Republicans who control Pennsylvania’s state Senate said they will stop blocking a Democrat from taking his seat in the chamber after his unsuccessful GOP challenger lost another bid in court Tuesday to overturn the results of the close race.
U.S. District Judge J. Nicholas Ranjan was under pressure to settle a fight that spilled onto the floor of the state Senate last week when majority Republicans refused to let Democratic state Sen. Jim Brewster of Allegheny County be sworn in.
Democrats praised Ranjan's decision and called on Republicans to seat Brewster immediately. Senate President Pro Tempore Jake Corman, R-Centre, said in a statement that the Senate will return to session Wednesday to swear in Brewster.
Corman reiterated that the election had been prematurely certified — considering that two counties handled certain mail-in ballots differently — and that the delay in seating Brewster had been justified in order to wait for Ranjan's ruling.
But Democrats said the ruling was entirely foreseeable, and some tied Republican objections to seating Brewster to wider Republican efforts to undo President-elect Joe Biden's victory in November's election, including last week's violent insurrection at the U.S. Capitol.
The refusal to seat Brewster "and the resulting chaos are part of the same pattern of behavior we’ve seen for many months: fanning the flames of lies, conspiracy theories and paranoia that led to violent insurrection against our democracy,” Pennsylvania's Democratic Party chairwoman, Nancy Patton Mills, said in a statement.
Ranjan rejected the argument by Republican challenger Nicole Ziccarelli that Allegheny County's decision to count mail-in ballots that lacked a handwritten date — and state court decisions allowing it to count them — violated her rights and the rights of voters.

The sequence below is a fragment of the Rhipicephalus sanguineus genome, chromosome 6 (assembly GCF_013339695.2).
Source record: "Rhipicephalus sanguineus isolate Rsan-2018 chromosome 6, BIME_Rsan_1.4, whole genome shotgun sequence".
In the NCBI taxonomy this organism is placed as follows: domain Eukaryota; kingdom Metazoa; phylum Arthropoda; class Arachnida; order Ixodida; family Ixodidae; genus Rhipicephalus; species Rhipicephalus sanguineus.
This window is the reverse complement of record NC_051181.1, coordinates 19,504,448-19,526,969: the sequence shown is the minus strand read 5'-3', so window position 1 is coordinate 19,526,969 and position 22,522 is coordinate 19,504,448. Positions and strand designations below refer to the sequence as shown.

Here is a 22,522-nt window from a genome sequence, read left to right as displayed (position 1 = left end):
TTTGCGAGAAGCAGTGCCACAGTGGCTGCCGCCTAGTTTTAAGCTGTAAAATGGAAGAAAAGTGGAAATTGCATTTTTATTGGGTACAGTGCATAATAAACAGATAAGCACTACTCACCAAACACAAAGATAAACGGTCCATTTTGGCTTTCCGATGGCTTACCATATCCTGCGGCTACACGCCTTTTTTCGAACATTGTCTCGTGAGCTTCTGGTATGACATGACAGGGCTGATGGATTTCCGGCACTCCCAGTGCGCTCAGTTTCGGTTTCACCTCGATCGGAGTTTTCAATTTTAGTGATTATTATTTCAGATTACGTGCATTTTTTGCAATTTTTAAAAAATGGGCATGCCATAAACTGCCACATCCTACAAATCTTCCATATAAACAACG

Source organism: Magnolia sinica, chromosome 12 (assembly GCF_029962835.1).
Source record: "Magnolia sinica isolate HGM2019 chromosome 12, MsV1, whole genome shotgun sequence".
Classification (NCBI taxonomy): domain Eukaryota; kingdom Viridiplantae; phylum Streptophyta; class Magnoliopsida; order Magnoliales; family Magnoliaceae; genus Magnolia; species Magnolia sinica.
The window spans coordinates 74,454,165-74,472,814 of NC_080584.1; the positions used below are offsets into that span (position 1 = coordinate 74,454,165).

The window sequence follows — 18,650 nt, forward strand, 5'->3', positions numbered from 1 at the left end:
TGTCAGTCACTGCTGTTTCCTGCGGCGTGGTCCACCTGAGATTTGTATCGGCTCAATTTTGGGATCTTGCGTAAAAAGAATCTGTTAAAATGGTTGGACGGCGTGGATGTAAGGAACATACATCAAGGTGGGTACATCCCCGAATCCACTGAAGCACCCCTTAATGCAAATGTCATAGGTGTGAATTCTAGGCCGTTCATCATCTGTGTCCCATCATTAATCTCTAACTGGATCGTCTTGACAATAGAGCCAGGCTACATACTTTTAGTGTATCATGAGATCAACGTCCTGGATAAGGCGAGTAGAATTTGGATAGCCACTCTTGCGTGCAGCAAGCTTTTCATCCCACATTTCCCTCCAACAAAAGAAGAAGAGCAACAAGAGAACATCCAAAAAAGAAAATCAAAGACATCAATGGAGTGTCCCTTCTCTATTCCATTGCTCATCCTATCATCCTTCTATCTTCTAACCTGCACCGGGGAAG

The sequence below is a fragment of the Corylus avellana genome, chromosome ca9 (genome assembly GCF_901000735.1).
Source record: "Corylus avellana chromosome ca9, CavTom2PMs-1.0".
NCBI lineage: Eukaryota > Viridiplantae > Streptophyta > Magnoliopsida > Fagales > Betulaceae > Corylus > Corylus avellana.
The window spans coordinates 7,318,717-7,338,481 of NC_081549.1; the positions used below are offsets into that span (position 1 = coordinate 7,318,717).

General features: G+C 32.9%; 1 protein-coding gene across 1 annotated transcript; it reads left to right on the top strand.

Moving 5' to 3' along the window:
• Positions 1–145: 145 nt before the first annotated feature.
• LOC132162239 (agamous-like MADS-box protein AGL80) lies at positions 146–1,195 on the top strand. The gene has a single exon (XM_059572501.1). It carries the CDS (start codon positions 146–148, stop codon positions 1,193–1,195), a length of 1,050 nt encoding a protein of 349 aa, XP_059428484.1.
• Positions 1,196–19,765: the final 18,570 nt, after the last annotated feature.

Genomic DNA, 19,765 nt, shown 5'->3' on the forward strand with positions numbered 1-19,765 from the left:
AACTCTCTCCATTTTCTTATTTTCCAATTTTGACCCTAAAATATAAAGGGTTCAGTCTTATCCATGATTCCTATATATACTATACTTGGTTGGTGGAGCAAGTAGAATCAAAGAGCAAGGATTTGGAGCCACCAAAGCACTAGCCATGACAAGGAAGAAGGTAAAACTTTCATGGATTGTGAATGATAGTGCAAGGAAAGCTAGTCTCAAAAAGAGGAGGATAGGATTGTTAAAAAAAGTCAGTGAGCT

Those ballots helped deliver a 69-vote victory to Brewster. Without those ballots, Ziccarelli would have won by 24 votes, her lawyers said. The seat that also includes a portion of Westmoreland County, which did not count a similar number of ballots that lacked a handwritten date.
Ziccarelli said in a statement that she will not appeal.
The result does not change the balance of power in the Senate, where Republicans hold 28 of the chamber’s 50 seats.
Last week, Democrats began shouting at Republicans on the Senate floor when majority Republicans prevented Brewster from being sworn in with other newly elected or reelected senators. Democrats accused Republicans of a naked power grab, of abusing their power and of mimicking President Donald Trump in trying to steal an election from voters.
Many Republicans in the Legislature had urged Congress to block Pennsylvania's electoral votes from being certified for Biden. Many also amplified baseless theories about fraudsters stealing the election from Trump or about state judges and officials breaking election laws.
Republicans, who control the Senate, had maintained they had the ultimate legal authority over deciding who would take the Senate seat, regardless of a certified election result.
The legal dispute centered on whether Allegheny County should have counted 311 mail-in ballots from legal, eligible voters that came in without a handwritten date on the ballot envelope.
A 2019 law vastly expanding mail-in voting says the voter shall “fill out, date and sign” a declaration on the outside envelope, although it does not say that leaving off a date automatically disqualifies a ballot. Pennsylvania mail-in ballot envelopes, if mailed, are postmarked and time-stamped upon arriving at county elections offices.
Ahead of the election, Gov. Tom Wolf’s administration had counseled counties not to count such ballots under the law.
Ziccarelli sued Allegheny County, but the state Supreme Court upheld the county’s decision to count the ballots in a 4-3 ruling. Ranjan refused to dispute the court’s ruling — despite Ziccarelli’s urging — and said it is binding on federal courts and nullifies Ziccarelli’s arguments that Allegheny County was wrong to count the ballots.
The state Supreme Court's deciding vote came from Democrat David Wecht, who decided that the ballots should count in this past election, if not in future elections.
He wrote that a date is clearly required, but it might not have been clear to voters under a new law with ambiguous wording, questionable voter education about the consequences and a lack of precedent.
Brewster is a former mayor of McKeesport, while Ziccarelli is a lawyer from New Kensington.